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What is a Meteor Shower?

Find out everything you need to know about meteor showers, including the yearly dates of important meteor showers, and when and where to view them from.

Illustration image

Geminid Meteor Shower of 2012.

Meteor showers occur when a comet comes close to the sun and produces debris - meteoroids - that spread around the comet’s orbit.

©iStockphoto.com/Clint Spencer

Many times a year, hundreds of celestial fireballs light up the night skies. They may be called shooting stars, but they don't really have anything to do with stars. These small space particles are meteoroids and they are literally celestial debris.

Meteor, Meteoroid or Meteorite?

Whenever a meteoroid enters the atmosphere of the Earth, it generates a flash of light called a meteor, or "shooting star." High temperatures caused by friction between the meteoroid and gases in the Earth’s atmosphere heats the meteoroid to the point where it starts glowing. It is this glow that makes the meteoroid visible from the surface of the Earth.

Meteoroids generally glow for a very short period of time - they tend to burn up before hitting the surface of the Earth. If a meteoroid does not disintegrate while passing through Earth’s atmosphere and hits the Earth’s surface, it is known as a Meteorite. Meteorites are thought to originate from the asteroid belt, though some meteorite debris has been identified as belonging to the Moon and Mars.

What is a Meteor Shower?

Sometimes, meteors occur in clusters known as a meteor shower. Meteor showers occur when a comet comes close to the sun and produces debris - meteoroids - that spread around the comet’s orbit. Anytime the Earth’s and the comets orbit coincide, the Earth experiences a meteor shower.

Since meteoroids that create a meteor shower all move on a parallel path, and at the same velocity, they seem to originate from a single point in the sky to observers on Earth. This point is known as the radiant. By convention, meteor showers, especially the regular ones are named after the constellation that the radiant lies in.

Prominent Meteor Showers

While meteors can occur at any time of the year, some meteor showers occur at the same time every year. Some of the more famous meteor showers have been observed by humans for hundreds and thousands of years.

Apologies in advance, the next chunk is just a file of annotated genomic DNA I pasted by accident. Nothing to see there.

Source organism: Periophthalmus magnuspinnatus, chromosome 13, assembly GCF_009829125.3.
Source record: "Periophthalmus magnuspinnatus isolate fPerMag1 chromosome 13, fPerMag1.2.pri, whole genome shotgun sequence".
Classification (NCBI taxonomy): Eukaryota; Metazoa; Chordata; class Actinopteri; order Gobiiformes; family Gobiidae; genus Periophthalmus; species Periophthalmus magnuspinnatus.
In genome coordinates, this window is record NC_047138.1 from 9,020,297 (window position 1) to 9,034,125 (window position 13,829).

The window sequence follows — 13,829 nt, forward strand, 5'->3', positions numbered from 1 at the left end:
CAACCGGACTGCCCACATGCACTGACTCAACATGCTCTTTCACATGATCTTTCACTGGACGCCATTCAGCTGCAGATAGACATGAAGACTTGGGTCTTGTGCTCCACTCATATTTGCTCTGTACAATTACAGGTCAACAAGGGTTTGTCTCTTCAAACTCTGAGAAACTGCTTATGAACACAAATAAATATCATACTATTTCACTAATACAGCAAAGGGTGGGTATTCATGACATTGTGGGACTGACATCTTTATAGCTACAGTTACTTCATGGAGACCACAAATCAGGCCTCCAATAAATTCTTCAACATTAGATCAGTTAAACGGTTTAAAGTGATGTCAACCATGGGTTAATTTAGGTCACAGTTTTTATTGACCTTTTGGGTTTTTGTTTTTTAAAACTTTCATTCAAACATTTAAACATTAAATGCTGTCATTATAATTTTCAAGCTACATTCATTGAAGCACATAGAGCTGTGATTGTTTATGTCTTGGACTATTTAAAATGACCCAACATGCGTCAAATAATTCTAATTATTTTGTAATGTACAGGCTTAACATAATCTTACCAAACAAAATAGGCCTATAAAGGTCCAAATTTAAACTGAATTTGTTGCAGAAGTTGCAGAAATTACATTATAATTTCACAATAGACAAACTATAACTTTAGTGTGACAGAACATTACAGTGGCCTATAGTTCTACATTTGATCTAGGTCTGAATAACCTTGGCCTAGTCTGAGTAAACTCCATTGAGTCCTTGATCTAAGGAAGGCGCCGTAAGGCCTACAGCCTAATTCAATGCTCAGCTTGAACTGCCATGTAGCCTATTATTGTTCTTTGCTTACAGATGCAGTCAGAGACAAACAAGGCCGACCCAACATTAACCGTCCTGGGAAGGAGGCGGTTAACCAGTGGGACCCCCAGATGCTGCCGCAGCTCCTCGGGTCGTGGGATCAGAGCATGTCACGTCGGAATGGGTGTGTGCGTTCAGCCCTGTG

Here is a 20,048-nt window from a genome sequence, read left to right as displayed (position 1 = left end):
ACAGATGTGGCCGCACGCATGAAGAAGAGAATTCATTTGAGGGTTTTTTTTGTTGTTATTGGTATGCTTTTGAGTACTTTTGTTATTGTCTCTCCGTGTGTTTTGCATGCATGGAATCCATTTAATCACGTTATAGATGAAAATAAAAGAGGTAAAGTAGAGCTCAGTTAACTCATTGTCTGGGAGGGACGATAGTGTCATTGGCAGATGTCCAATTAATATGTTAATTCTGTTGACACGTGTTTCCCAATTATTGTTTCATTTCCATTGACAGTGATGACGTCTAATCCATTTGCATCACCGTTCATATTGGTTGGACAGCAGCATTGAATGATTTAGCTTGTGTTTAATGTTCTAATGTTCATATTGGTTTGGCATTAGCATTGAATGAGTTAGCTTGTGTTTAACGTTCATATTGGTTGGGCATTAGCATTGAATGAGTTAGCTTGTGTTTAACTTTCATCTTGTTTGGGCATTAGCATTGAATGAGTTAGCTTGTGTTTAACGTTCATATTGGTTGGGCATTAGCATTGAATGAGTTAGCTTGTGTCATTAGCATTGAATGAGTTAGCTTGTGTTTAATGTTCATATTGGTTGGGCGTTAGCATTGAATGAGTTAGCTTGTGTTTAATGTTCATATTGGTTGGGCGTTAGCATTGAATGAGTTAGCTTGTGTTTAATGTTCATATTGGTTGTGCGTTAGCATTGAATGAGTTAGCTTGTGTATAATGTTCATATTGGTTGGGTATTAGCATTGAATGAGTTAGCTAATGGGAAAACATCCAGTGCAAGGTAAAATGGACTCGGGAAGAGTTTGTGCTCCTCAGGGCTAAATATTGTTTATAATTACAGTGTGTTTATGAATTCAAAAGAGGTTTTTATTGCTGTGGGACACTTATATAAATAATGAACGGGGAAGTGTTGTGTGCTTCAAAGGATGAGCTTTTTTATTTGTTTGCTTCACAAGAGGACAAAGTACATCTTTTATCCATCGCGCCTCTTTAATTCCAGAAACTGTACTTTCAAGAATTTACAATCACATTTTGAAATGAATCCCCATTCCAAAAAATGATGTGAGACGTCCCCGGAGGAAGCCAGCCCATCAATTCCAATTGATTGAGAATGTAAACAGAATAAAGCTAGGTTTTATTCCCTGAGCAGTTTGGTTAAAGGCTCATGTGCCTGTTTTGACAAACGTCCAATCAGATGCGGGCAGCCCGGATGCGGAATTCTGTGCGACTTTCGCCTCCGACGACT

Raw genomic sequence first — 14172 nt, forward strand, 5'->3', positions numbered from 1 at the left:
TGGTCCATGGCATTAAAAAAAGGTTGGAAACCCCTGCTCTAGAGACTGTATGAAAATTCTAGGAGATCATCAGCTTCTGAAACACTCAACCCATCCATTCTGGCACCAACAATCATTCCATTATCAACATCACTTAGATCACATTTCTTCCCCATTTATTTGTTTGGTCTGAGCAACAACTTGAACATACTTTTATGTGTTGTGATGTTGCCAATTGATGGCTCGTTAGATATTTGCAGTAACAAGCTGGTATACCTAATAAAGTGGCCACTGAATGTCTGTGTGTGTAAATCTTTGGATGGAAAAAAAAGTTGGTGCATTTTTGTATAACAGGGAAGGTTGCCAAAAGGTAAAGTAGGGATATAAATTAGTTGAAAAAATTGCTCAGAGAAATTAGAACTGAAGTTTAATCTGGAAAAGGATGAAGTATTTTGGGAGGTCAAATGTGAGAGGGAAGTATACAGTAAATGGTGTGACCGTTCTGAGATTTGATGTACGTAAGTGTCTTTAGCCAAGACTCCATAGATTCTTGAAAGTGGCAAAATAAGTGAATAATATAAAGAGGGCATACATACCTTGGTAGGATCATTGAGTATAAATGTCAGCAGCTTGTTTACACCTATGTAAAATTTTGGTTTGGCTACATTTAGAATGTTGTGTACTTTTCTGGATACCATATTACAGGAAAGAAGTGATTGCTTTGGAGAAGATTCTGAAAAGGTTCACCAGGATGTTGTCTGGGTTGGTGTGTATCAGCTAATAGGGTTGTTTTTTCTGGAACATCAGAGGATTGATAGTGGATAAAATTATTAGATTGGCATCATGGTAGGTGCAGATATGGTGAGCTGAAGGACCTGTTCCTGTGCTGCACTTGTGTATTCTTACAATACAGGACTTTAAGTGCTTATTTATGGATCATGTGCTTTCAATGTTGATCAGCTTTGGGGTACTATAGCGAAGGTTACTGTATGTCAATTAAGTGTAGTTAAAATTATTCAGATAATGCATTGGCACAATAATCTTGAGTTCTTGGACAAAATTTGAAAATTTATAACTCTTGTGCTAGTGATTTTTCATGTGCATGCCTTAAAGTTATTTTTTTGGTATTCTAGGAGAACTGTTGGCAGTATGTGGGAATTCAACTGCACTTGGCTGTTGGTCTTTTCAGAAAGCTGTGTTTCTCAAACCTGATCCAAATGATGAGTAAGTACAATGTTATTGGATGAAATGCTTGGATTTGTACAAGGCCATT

Quadrantids

Quadrantids is the first meteor shower of every year, usually occurring between the last week of December, and January 12. It peaks around January 3 and January 4 and is best seen from the Northern Hemisphere. The radiant point for the Quadrantids lies in the constellation Boötes, close to the Big Dipper.

Lyrids

The radiant point of the Lyrids lies in the constellation Lyra. This meteor shower occurs between April 16 to April 26th of every year and can be seen from the Northern and Southern Hemisphere.

Eta Aquarids

The next major meteor shower of the year, the Eta Aquarids, occurs between late April and mid-May, peaking around May 5-6. It is best seen from the Southern Hemisphere, though observers in the Northern Hemisphere can also enjoy a sparser display. Meteoroids in the Eta Aquarids are remnants from Halley’s Comet. The radiant for this shower lies in the constellation Aquarius.

Perseids

The Perseid meteor shower occurs in mid-August, reaching peak activity around August 11-13. Its radiant point lies in the constellation Perseus and it is associated with the comet Swift-Tuttle.

Draconids

The Draconid meteor shower, occurs every October, peaking around October 7-8. The name of this shower comes from the constellation Draco the Dragon.

Orionids

The Orionid meteor shower, which is also associated with debris from Halley’s comet, occurs every October, peaking around October 21-22. The name of this shower comes from the constellation Orion.

Leonids

Leonids occur during the month of November, usually peaking around mid-November. It is associated with the comet Tempel-Tuttle and is named after the constellation, Leo.

Geminids and Ursids

The month of December is good for meteor shower watchers, with the Geminids gracing the skies in early December, peaking around December 13-14, and the Ursids that peak around December 22-23. The Geminids owes their name to the constellation Gemini and are the only major meteor shower not associated with a comet, but with an asteroid. Ursids, on the other hand, get their name from the constellation Ursa Minor.

Viewing a Meteor Shower

Meteors are best viewed during the night, though meteoroids can enter the Earth’s atmosphere at any time of the day. They are just harder to see in the daylight. Any ambient light, even from the moon, is a bane for meteor watchers. Meteors can be best seen away from city lights, on a new moon day.

Since meteors seem to come from the constellation they are named after, meteor watchers should try and find the direction of the constellation in the sky and look there for meteors.

July and August are some of the best months to observe meteor showers. Along with the Perseid, these months experience several minor meteor showers. December is another good month for meteor watchers.

Topics: Astronomy, Meteors

In This Article

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Meteor Showers Library

  1. August 2016: Perseids
  2. October 2016: Draconids
  3. October 2016: Orionids
  4. November 2016: Leonids
  5. December 2016: Geminids
  6. December 2016: Ursids
  7. January 2017: Quadrantids
  8. April 2017: Lyrids
  9. May 2017: Eta Aquarids

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